By Zalmai Rassoul, Foreign Minister of Afghanistan, and German Foreign Minister Guido Westerwelle. Published in “Die Welt” on 2 December 2011.
On 5 December 2011, ten years after the Conference on the Petersberg, Afghanistan will again meet with its international partners in Bonn. In 2001, Afghan representatives gathered under the aegis of the United Nations to lay the cornerstone for a political system following the demise of the Taliban. The conference this December, to be chaired by Afghanistan and hosted by Germany, will focus on helping an independent, sovereign and proud Afghanistan forge its future as a confident, secure and economically successful country. Even now, the nature of the international engagement in Afghanistan is changing. Long-term political, economic and security partnerships are increasingly taking the place of military stabilization.
Since the summer, Afghan police officers and soldiers have been taking over the responsibility for security in their country district by district, town by town, and province by province. The gradual drawdown of international troops has also begun. We have agreed to complete the withdrawal of international combat forces by the end of 2014. This is what the people both in Afghanistan and in the ISAF countries want. It corresponds to our common understanding that international troops should stay in Afghanistan only as long as they are needed there. From 2015, a sovereign Afghanistan will itself bear full responsibility for the country’s security. For security in Afghanistan is first and foremost an Afghan responsibility. Together, we are now creating the conditions to make this a reality.
But we must not forget that past experience makes many people in Afghanistan fearful about the period after the ISAF withdrawal. They are worried that the international community will leave them in the lurch again, as has happened before.
We cannot allow that to happen. The world must not repeat the mistakes of the past. Even after the withdrawal of ISAF, we must continue to work together to preserve and extend the progress we have made together so far. For that reason, Afghanistan needs a clear and reliable commitment to long-term engagement beyond 2014. That is our goal for the International Afghanistan Conference on 5 December.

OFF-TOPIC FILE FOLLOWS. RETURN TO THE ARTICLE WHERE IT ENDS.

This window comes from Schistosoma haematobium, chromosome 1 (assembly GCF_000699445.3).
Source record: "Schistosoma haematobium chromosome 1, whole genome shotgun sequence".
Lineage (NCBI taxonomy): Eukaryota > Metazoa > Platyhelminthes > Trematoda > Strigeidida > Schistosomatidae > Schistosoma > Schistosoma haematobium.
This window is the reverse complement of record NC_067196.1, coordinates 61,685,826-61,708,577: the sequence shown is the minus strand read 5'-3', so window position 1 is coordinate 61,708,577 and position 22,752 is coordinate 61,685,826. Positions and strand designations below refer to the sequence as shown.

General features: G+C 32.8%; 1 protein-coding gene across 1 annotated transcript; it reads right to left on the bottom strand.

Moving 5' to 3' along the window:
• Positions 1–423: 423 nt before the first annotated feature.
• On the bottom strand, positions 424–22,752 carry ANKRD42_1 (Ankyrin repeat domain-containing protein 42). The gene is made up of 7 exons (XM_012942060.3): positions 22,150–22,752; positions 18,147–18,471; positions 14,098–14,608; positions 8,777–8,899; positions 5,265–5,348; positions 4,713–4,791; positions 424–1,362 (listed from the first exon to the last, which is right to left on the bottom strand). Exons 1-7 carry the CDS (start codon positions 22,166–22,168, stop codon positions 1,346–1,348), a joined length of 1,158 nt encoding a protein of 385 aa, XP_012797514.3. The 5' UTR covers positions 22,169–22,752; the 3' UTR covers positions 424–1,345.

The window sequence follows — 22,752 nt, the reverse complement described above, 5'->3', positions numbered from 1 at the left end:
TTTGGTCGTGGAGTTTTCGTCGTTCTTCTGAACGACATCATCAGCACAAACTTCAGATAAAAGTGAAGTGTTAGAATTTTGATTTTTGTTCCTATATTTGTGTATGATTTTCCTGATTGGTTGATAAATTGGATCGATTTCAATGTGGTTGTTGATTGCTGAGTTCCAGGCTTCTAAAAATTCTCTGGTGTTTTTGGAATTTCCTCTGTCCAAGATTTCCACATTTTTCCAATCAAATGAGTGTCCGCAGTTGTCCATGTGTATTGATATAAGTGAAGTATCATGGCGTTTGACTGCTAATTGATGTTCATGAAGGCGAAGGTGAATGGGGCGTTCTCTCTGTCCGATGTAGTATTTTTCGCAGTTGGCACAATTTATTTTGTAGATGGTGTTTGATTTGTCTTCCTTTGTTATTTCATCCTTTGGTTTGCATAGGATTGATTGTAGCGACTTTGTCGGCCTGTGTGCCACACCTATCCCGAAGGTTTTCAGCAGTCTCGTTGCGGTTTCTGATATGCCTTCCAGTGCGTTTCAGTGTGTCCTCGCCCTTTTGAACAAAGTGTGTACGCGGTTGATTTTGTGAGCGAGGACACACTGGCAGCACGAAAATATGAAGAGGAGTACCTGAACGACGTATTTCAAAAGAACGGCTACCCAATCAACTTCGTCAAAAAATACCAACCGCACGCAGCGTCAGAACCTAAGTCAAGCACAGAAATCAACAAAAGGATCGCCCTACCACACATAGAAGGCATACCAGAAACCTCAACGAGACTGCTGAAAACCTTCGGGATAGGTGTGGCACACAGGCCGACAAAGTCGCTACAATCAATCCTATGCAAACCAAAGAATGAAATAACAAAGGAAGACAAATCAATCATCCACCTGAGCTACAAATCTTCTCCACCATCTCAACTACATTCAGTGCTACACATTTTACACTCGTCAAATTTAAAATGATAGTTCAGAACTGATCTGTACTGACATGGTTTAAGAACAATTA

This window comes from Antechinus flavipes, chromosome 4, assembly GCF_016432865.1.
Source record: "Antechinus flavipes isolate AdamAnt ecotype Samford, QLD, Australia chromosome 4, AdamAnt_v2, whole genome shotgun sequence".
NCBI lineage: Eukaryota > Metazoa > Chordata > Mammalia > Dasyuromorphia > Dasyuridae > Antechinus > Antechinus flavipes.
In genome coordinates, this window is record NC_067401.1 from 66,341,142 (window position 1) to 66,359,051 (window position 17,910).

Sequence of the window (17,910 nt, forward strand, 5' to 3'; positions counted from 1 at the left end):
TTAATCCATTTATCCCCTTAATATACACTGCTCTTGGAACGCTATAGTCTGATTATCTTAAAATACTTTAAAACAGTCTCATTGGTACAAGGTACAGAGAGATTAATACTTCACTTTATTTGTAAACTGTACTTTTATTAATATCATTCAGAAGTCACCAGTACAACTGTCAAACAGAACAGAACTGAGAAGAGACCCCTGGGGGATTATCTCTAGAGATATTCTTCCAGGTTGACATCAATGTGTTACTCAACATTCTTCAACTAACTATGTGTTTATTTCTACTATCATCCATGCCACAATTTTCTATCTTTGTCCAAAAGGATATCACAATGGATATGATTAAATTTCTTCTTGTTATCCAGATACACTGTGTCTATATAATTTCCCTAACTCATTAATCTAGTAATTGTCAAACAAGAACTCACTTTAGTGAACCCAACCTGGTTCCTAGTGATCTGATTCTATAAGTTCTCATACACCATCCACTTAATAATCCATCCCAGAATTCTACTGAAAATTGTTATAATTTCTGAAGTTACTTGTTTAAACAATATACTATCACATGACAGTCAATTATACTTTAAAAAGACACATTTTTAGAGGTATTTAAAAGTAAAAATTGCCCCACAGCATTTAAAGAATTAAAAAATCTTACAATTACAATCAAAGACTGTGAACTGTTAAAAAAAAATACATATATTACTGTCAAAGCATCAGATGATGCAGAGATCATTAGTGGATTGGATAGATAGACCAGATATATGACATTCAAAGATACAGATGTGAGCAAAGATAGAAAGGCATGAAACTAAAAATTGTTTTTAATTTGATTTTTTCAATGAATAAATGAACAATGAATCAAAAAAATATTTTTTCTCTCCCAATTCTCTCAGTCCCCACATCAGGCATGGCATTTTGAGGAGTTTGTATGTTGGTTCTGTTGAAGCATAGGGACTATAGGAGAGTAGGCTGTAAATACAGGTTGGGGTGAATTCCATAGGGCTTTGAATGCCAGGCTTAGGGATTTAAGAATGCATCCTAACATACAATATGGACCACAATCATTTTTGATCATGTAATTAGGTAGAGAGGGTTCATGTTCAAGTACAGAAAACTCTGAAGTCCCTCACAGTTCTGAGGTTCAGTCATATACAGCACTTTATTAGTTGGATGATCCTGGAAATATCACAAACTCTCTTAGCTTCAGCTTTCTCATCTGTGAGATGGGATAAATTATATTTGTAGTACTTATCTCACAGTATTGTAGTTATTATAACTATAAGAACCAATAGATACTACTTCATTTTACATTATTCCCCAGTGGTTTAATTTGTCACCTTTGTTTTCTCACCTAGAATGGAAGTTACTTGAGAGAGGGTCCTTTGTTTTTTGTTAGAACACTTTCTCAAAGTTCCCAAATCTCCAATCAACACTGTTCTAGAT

We are expecting representatives from almost 100 countries and international organizations to travel to Bonn, as well as members of Afghan civil society, including Afghan women. Three important topics are to be discussed there.
First: the civil aspects of the gradual handover of responsibility for security by Afghan security forces, which is to be completed by the end of 2014. This process of transition is already under way. It is not only serving to prepare the military withdrawal, but also helps to consolidate the governance of Afghanistan by the Afghans. To make this aspect of the transition tangible for the population, we must focus on critical tasks such as building up the administration, undertaking rule-of-law reforms, and fighting corruption. Dealing with the economic consequences of the military withdrawal also plays an important role. In Bonn we will take stock of what we have learned from the experiences of the first six months of the security transition process.